The changes will eventually abolish probate fees for estates worth less than £50,000 in England and Wales, although estates worth more than this face paying increased fees of up to £6,000. More…

MPs call for break-up of Big Four’s accountancy services

The UK’s largest accountancy firms should be split into audit and non-audit businesses, according to recommendations from a Government committee.

The Big Four accountancy giants conduct 97% of large companies’ audits, while also supplying those companies with other accountancy services.

The Business, Energy and Industrial Strategy (BEIS) Committee published a report highlighting a potential conflict of interest between the audit and consultancy services offered.

It endorsed a previous proposal from the Competition and Markets Authority that an operational division between audit and non-audit services should be put in place. More…

Making Tax Digital – it’s here………

MTD zero-hour is here.

The moment has come: if your business has a taxable turnover above the VAT-registration threshold, which is currently £85,000, you’re now obliged to keep records in digital form and to file your VAT returns using HMRC-approved software.

You probably got a bit fed up of being reminded about the deadline for the first wave of the Government’s Making Tax Digital (MTD) scheme in the course of the past year or so, and who could blame you?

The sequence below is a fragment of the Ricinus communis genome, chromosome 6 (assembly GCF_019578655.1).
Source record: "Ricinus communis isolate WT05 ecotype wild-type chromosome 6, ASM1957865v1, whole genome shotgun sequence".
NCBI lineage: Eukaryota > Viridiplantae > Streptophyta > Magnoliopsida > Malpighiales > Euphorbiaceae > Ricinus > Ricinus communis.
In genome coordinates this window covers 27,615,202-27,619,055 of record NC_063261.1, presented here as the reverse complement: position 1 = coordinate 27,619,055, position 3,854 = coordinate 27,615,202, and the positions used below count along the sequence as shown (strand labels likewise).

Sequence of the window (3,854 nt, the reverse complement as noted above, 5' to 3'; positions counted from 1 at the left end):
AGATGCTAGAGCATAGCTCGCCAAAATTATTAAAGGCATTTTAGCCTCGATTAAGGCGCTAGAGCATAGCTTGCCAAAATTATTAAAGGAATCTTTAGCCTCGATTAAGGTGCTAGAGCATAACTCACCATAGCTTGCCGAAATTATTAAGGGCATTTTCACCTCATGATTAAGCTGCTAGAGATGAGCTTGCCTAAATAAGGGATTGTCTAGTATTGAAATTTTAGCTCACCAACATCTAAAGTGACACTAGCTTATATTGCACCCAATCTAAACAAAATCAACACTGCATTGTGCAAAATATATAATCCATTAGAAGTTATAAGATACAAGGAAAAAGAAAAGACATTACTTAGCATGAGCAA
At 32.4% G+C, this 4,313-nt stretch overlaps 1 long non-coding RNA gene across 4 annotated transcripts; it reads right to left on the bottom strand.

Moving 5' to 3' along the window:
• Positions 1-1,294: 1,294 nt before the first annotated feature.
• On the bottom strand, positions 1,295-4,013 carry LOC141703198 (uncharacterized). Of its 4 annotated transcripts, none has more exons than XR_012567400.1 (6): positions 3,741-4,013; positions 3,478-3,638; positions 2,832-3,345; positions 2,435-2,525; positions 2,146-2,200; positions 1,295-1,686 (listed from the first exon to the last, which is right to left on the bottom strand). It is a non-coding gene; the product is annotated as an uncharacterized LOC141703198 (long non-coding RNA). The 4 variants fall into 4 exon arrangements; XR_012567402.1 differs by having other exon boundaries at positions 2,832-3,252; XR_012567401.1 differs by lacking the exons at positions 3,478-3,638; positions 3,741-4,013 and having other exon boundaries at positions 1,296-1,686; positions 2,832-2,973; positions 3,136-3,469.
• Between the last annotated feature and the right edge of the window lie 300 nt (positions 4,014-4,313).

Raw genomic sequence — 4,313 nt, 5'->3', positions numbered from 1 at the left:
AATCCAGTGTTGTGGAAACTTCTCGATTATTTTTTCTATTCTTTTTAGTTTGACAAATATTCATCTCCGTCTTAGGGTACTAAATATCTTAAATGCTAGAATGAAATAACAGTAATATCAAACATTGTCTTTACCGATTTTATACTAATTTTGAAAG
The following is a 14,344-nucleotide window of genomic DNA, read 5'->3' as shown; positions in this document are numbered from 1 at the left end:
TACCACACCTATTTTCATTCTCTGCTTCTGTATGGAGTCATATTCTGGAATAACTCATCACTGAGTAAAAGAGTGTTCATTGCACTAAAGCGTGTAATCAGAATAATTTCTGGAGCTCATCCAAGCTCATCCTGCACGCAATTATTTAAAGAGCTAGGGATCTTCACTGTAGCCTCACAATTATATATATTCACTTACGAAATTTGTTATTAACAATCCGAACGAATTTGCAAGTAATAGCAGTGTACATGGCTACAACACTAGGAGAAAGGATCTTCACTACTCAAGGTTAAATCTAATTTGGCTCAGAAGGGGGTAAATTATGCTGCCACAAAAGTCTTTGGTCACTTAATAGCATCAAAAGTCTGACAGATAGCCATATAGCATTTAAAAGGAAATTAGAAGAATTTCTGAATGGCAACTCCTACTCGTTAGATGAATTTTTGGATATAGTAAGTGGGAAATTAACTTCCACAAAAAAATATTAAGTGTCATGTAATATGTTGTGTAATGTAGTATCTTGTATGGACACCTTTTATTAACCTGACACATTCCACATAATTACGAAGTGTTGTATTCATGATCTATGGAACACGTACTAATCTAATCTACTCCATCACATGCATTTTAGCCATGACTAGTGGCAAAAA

Adverts from Revenue were appearing all over our favourite websites and social media, alongside agenda-laden reminders from software providers, banks, and anyone else with a stake in this project. MTD even started to pop up in commercial breaks during prime time TV, and on colossal posters on the London Underground. There was simply no escaping it. More…

Apprenticeship ‘starts’ fall by a quarter

The number of people starting apprenticeships has fallen by 26% since the Government’s reforms to the apprenticeship system, according to a report from the National Audit Office (NAO).

In April 2017, the Department for Education (DfE) introduced several changes to the apprenticeships scheme, including a levy on large employers and a co-funding requirement from smaller firms.

The changes were intended to improve the quality of apprenticeships and meet employers’ needs, but instead seem to have caused participation in the scheme to decrease “substantially”.

In the 2017/18 academic year, there were 375,800 new apprenticeship ‘starts’ – down from 509,400 in 2015/16. More…

IHT and the probate charge

Affluent families in England and Wales face paying probate charges of up to £6,000 from this month after ministers confirmed it as a fee rather than a tax.

Families have been used to paying flat fees of up to £215 to obtain the grant of probate needed in England and Wales to administer estates worth more than £5,000.

Critics had labelled the move as a “stealth tax”. Taxes are usually introduced in parliamentary bills, before going through a committee stage, and being voted on by MPs and Lords.

Ministers, however, circumnavigated this by classifying the charges as a fee, which saw the legislation narrowly approved by MPs and passed as a statutory instrument.

Instead of the flat rate, which is in place until 5 April 2019, the proposed system sets fees on the following sliding scale based on the value of an estate. More…